Habits what are these?
Aristotle said that we are what we repeat in our lives. So, what are you? What are your thoughtless choices and invisible decisions? Do you know your habits?
In this article you will:
- Learn what habits are and why they rule your life.
- Get to know their component parts.
- Understand what the key habits are.
Morning coffee, always with milk and only half of a cup, a cigarette, or maybe jogging. And always the same way to work. You pass a neighbor with a dog every day, then that boy on a bicycle. You always go to lunch at 12:00, you sit at the same table in the same restaurant. You live your own routine. And what if you changed something in your life once? Do you know why you don’t like change?
Have you ever wondered why you always do the same? Why is each day of your life similar to the previous one?
The reason is your habits and customs.
What is a habit?
In psychology, it is defined as an automated activity (behavior, response) that you acquire as a result of exercise, mainly through repetition.
In the beginning, these are choices that you make deliberately, consciously, but as soon as you stop thinking about them – even though you still do them – they become a habit.
We create habits throughout our life and they accompany us every day. According to researchers from Duke University, 40% of the actions you take is not a conscious decision, but a habit.
Why do habits rule your life?
This is how your brain functions. This action is clearly visible, for example, when you hear a new song and you like it. You start listening to it non-stop until your brain gets used to it enough that you stop paying attention to it. Operating on autopilot saves your brain a lot of energy. Thanks to this, you can do many activities at the same time or focus on something else. In this way you also improve your craft, you become a professional in some field doing your work effortlessly. That’s why your brain doesn’t like changes. They force it to do some extra work.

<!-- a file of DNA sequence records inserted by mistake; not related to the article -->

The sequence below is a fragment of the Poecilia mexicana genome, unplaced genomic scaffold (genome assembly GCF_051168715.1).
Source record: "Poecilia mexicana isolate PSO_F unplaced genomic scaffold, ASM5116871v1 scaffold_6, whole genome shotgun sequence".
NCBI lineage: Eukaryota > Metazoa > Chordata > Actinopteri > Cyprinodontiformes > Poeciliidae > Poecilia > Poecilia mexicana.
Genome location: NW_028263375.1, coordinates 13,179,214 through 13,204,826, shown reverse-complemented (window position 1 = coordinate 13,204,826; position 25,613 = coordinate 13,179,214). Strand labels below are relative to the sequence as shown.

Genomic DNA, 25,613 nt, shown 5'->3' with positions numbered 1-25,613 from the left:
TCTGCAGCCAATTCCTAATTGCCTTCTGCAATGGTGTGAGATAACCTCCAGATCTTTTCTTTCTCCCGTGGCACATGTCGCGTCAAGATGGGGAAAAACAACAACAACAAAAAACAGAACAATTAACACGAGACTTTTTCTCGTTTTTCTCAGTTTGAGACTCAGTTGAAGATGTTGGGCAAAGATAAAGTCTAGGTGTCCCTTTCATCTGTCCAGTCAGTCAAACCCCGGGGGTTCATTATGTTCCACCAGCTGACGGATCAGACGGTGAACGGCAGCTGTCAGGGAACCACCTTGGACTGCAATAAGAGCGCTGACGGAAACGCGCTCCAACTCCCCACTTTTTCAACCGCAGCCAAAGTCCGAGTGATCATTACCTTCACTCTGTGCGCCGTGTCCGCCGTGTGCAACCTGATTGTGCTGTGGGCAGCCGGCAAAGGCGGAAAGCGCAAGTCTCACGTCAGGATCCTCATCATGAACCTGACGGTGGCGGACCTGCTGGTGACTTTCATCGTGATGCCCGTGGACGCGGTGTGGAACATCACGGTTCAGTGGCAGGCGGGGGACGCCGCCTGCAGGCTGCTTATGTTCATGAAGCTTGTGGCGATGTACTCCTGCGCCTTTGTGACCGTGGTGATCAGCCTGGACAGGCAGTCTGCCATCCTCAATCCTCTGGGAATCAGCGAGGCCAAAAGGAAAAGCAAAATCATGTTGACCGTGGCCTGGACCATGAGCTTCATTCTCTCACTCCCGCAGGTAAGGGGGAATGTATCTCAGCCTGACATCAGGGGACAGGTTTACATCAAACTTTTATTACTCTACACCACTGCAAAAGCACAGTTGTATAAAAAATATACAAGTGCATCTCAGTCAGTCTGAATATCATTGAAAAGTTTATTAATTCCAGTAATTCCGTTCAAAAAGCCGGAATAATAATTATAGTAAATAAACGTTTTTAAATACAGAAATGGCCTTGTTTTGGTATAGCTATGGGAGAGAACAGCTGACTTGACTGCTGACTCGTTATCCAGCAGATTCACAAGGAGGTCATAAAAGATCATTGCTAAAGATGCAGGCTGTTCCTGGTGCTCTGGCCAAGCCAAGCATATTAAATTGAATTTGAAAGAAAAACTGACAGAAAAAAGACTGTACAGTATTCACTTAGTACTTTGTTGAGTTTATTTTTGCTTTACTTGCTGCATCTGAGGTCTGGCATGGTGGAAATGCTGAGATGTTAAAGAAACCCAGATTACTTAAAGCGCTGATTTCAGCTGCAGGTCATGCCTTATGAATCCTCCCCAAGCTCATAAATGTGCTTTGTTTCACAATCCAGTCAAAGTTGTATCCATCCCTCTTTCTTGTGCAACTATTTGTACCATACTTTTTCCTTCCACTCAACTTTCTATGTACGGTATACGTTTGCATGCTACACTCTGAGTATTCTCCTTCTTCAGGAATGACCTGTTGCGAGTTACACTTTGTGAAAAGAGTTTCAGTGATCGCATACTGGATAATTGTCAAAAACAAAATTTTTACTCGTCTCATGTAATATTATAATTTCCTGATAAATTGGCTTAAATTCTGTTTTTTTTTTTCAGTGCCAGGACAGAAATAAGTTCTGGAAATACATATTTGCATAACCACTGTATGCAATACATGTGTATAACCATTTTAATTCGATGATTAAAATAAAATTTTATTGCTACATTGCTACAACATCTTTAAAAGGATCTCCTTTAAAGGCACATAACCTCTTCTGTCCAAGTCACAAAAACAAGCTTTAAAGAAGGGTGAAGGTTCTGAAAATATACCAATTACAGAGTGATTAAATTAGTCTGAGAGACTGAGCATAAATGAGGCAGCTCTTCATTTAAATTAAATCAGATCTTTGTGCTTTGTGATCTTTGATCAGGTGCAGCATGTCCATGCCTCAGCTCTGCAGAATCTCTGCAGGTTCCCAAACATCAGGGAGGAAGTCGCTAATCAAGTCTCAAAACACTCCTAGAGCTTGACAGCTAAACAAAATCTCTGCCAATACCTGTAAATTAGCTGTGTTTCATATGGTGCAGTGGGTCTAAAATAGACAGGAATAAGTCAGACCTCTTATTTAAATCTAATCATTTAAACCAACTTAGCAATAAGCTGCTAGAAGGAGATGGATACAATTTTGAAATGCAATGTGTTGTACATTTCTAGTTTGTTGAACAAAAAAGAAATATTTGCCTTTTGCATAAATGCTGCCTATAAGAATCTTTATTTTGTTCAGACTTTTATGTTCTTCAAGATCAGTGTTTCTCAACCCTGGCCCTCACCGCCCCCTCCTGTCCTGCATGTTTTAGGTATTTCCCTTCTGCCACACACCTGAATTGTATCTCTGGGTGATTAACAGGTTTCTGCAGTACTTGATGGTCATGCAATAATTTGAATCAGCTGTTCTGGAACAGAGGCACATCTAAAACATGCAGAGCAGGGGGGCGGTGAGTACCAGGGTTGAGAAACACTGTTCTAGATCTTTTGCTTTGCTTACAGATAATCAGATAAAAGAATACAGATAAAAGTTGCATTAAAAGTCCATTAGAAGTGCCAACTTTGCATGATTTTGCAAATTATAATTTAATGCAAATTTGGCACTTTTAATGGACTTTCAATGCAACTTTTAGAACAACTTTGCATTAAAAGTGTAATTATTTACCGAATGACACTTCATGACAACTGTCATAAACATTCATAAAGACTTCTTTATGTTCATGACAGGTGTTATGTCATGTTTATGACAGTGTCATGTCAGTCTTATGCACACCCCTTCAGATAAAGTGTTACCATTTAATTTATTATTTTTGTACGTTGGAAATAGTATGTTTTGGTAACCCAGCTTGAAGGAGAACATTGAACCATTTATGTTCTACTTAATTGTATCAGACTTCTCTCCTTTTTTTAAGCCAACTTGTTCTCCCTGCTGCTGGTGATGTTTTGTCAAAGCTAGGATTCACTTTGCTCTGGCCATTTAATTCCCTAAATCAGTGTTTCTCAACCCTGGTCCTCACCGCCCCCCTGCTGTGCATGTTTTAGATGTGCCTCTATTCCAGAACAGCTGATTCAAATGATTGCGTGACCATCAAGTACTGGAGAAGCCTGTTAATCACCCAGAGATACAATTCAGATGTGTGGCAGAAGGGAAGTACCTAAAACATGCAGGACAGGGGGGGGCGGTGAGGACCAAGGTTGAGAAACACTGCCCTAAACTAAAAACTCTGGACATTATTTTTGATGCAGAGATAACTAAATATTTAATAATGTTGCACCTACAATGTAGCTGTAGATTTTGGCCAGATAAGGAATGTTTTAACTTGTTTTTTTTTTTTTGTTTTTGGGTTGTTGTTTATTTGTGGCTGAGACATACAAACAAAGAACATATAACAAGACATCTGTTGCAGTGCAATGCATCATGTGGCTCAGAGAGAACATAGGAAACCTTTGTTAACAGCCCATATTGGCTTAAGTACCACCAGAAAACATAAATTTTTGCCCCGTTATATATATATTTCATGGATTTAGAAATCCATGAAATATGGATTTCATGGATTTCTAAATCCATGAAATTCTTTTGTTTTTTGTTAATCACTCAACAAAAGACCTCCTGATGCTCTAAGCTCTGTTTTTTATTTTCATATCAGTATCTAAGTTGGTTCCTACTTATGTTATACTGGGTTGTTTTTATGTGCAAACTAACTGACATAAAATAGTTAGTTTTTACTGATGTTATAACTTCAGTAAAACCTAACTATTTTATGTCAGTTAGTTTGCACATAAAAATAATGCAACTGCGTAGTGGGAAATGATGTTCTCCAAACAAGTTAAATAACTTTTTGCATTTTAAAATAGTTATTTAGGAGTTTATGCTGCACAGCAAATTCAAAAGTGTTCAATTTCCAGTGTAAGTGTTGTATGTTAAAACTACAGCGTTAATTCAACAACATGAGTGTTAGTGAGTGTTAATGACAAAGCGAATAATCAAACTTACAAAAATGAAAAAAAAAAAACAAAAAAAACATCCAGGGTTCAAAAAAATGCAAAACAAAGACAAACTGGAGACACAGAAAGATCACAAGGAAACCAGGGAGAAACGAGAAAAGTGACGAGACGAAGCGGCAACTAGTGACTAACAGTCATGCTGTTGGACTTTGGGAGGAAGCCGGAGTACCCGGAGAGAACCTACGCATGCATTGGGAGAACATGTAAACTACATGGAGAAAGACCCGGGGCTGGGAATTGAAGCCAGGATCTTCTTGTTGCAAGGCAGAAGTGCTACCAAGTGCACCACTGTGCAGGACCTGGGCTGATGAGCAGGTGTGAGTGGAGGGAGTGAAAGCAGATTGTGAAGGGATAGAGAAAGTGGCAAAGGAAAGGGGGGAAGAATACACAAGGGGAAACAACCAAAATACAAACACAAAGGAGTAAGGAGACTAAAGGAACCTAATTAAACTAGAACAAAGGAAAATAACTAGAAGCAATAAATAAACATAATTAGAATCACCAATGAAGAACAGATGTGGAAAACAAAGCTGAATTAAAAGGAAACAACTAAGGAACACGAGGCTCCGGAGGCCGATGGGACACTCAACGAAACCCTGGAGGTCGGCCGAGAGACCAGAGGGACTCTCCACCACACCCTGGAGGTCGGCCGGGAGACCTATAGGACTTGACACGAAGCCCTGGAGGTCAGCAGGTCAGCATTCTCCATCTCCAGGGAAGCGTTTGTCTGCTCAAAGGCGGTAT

However, habits also have their downside – they make you less mindful. You may miss something important in your life or react too late to a threat. They make you not live in the here and now.
While a habit is not harmful in itself, it all depends on what the behavior entails. The type of food you eat, words addressed to your loved ones, physical activity, and spiritual practices have a powerful impact on your health, performance, and happiness.
When a habit is born, the brain stops participating fully in making decisions. It stops working hard or turns to other tasks. This pattern works until you replace it with another one. Habits never disappear and are stored in our brains. On the one hand, they make our lives easier, protect us against threats, and on the other hand, they inhibit the absorption of new products and changes.
Component parts of a habit.
To understand a habit better and to be able to consciously influence it, it is worth knowing its components.
The habit loop consists of 3 steps:
- a cue or trigger that tells the brain to go into automatic mode,
- a routine (physical, mental, or emotional)
- a reward that allows the brain to remember a given loop.
As it becomes more automated, the cue and the reward engage until there is a strong sense of anticipation and desire. So, if you do not fight a habit consciously or replace it with another, this pattern will manifest itself automatically.
New habits are formed unconsciously, all the time. A habit is driven by desire.
The problem is that your brain doesn’t tell the difference between bad and good habits. It treats them all the same. Unfortunately, you cannot get rid of a bad habit, but you can change it consciously.